The head of Australia’s largest serviced apartment group is urging the industry to embrace Airbnb.
Paul Constantinou, the chairman and founder of Quest Apartment Hotels, told The Australian Financial Review he was considering using the platform as a distribution channel because it offered significantly lower booking fees than online travel agents Booking.com and Expedia.
Mr Constantinou, who founded the 160-strong franchise group 31 years ago, was included on the recent Australia Day honour’s list for his services to tourism and accommodation.
“We should embrace Airbnb,” he told the AFR.
“We don’t currently use Airbnb, but we are considering it. Why not? It has much lower booking fees than the online travel agents and friends of mine within the industry are already using it.”
In a memo earlier this month, Airbnb revealed the site had experienced a 152 percent increase in boutique hotel and B&B listings globally in the space of a year.
Mr Constantinou did, though, question the platform’s ability to manage the behaviour of guests and minimise occupational health and safety risks – a concern when considering Quest’s primarily corporate market.
“We need to control who is coming through the platform. We don’t want people staying who are a bit too rowdy,” Mr Constantinou told the AFR.
He is not alone in extolling the benefits of Airbnb as an alternative distribution channel.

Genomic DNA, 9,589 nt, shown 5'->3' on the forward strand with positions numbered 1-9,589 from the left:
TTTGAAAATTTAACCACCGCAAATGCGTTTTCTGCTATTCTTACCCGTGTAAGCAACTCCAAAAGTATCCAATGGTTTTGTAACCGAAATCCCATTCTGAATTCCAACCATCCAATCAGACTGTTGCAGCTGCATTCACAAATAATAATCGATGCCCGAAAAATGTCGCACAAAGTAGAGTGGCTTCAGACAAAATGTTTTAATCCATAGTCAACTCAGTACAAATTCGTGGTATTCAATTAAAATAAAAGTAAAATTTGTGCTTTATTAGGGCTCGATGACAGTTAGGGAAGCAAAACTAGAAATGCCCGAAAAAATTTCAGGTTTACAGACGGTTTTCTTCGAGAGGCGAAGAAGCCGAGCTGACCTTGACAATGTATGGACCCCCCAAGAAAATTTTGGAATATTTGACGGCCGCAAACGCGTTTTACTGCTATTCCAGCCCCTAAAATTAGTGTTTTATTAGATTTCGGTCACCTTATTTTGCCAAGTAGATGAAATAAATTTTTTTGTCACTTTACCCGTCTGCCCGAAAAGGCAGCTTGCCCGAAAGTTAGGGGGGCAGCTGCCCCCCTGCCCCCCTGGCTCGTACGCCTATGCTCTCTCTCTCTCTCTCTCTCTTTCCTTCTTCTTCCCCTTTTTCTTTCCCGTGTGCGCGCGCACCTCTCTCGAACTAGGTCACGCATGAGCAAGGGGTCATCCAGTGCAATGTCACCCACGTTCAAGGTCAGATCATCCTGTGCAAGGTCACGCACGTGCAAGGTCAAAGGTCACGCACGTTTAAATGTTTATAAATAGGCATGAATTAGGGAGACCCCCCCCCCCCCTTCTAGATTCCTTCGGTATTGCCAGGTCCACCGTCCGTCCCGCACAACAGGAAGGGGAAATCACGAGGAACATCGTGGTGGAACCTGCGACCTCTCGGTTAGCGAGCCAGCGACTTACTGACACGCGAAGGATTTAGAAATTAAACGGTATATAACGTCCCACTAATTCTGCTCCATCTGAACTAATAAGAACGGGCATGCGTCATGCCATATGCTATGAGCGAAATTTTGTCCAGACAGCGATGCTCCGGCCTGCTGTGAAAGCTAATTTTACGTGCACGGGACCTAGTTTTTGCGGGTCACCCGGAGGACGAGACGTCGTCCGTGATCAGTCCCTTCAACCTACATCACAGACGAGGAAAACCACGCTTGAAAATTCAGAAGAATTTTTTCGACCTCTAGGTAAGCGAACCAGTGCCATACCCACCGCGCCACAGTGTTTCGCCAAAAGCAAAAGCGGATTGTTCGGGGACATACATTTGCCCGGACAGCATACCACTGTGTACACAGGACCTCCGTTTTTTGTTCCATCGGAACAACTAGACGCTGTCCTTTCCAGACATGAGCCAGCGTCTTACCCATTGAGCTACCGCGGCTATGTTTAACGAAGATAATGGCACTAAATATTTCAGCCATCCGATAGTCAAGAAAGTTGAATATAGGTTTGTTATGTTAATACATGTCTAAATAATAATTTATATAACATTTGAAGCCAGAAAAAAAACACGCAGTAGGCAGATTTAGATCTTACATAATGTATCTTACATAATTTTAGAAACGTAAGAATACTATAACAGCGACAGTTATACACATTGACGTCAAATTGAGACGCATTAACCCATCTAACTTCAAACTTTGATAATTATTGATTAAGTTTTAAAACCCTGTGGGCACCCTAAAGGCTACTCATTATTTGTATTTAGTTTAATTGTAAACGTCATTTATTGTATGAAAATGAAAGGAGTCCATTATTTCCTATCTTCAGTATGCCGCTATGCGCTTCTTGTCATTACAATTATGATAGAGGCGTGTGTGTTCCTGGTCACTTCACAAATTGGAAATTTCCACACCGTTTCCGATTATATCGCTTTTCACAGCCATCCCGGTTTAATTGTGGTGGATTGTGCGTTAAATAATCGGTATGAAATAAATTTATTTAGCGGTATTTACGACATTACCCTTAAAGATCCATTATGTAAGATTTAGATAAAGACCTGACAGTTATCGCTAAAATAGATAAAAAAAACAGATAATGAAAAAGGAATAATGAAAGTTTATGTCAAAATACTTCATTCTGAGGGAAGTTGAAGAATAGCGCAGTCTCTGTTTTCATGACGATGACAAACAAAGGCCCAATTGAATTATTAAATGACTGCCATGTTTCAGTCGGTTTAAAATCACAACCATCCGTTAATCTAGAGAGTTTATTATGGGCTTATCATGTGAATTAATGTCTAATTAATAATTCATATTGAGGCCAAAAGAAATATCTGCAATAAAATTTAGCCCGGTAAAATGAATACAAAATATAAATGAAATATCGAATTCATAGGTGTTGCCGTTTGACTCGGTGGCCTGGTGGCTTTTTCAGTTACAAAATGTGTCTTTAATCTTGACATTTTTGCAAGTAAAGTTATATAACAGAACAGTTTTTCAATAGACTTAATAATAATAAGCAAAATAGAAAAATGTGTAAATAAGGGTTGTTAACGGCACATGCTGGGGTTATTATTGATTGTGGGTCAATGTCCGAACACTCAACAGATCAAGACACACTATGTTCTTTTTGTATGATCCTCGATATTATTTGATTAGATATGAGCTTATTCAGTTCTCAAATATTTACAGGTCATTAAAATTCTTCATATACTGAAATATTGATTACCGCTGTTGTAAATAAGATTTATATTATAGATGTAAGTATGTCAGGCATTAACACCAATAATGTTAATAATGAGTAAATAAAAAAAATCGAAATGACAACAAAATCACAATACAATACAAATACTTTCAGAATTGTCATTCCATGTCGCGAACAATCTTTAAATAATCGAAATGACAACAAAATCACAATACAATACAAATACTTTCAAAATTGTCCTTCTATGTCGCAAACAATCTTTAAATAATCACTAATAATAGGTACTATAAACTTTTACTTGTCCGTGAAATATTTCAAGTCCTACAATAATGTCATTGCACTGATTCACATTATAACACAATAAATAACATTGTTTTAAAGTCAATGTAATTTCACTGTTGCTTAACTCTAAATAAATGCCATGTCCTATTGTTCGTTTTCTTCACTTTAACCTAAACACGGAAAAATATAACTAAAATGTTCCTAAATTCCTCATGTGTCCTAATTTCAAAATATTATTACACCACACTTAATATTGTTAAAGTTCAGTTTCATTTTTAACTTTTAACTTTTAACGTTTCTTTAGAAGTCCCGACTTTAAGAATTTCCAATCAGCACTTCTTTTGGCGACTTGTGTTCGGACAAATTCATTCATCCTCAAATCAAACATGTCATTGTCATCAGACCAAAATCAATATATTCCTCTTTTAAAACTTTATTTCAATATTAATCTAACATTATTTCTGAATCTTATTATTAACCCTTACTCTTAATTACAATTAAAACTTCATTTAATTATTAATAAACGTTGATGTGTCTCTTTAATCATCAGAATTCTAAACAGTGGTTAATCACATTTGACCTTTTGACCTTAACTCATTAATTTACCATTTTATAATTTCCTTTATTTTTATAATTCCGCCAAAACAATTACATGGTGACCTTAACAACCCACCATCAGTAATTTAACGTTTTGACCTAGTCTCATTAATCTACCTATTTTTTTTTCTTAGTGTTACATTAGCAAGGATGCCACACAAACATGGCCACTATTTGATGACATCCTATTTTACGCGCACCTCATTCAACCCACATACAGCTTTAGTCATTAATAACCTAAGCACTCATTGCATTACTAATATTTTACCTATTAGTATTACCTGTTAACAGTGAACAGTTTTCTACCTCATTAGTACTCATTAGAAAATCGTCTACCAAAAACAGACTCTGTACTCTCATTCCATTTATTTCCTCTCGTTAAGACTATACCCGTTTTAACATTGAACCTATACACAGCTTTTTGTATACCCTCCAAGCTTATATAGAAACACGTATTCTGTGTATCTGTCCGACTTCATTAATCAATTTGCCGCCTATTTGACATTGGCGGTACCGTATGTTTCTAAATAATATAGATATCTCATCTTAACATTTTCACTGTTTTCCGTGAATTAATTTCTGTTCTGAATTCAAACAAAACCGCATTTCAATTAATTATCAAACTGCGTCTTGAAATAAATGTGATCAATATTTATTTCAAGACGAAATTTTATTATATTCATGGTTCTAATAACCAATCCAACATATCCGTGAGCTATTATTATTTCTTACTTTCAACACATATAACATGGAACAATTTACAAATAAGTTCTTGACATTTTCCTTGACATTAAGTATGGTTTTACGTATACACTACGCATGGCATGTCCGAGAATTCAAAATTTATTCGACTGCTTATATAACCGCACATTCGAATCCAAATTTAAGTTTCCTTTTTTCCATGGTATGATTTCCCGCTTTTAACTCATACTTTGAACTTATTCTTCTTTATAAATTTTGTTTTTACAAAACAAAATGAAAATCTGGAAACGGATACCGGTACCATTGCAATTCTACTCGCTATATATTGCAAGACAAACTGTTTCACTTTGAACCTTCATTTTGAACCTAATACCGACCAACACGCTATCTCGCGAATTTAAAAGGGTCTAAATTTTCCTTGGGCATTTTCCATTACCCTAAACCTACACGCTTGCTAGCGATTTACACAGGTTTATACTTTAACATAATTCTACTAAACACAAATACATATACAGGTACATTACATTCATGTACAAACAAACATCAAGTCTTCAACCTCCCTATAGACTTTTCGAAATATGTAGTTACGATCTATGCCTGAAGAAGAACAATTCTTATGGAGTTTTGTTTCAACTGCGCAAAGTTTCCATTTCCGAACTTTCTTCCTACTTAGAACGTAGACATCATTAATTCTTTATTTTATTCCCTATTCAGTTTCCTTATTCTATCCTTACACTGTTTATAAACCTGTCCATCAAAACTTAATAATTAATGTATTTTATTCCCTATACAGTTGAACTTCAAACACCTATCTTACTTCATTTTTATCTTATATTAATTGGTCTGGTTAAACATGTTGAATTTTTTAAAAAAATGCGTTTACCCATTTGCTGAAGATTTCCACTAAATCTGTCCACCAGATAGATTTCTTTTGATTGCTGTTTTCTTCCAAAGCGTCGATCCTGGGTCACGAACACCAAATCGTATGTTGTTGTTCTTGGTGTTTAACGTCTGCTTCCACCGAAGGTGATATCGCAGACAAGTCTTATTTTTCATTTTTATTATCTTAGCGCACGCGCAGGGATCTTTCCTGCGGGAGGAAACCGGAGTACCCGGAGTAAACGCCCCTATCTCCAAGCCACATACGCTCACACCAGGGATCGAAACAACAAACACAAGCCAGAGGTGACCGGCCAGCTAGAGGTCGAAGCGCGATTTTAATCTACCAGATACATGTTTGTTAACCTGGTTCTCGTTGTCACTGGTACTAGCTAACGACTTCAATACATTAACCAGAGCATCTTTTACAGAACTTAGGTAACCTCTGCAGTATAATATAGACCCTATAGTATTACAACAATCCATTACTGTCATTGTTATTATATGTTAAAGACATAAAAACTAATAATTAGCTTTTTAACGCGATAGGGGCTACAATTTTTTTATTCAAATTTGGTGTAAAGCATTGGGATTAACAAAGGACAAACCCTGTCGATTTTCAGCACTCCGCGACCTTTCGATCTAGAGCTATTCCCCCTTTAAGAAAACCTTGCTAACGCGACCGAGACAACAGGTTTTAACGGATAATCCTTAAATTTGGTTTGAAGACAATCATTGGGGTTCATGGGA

Former TFE Hotels boss Rachel Argaman previously declared she “loved” Airbnb, telling AccomNews last year: “I do believe OTA commissions are too high and need to reduce.
“The pressure which other successful distribution partners such as Airbnb places on more mainstream distribution partners is therefore very positive.”
General manager of Pyrmont’s Terminus Hotel, Belinda Clarke, told the audience at last July’s NoVacancy expo that Airbnb provides an effective booking channel for the property’s three distinct demographics – weekday commuters, weekend leisure guests and locals.
“There’s lots of apartment accommodation in the city so when locals have family to stay, there’s no room to host them. They come to us – people use us as a branch of their homes and we support that.”
Paul Fischmann, founder of boutique operator 8Hotels, collaborated with Airbnb on the Little Albion Guest House in Surry Hills acquired by Crystalbrook Collection last year.
“Airbnb charges only a few percentage points off revenue, rather than online operators’ 15 per cent,” he said.
Mr Constantinou said Quest had not felt any impact on its business from Airbnb, which he labelled a bigger competitor for Expedia and Booking.com then hoteliers.
“We’re going well. 2018 was a crazy year. It wasn’t normal. There’s still a lack of confidence in the corporate market, but business activity is improving and people are moving around. Both our occupancies and room rates are growing,” he told AFR.
The group opened a new 221-room hotel at Melbourne’s Docklands last week and some 18 properties are due to open between now and 2020. Quest is also planning a major expansion into the UK market.
Mr Constantinou said the group’s growth was occurring mainly on the city fringe and in suburban and regional locations, driven by decentralisation and “corporate migration” out of CBDs.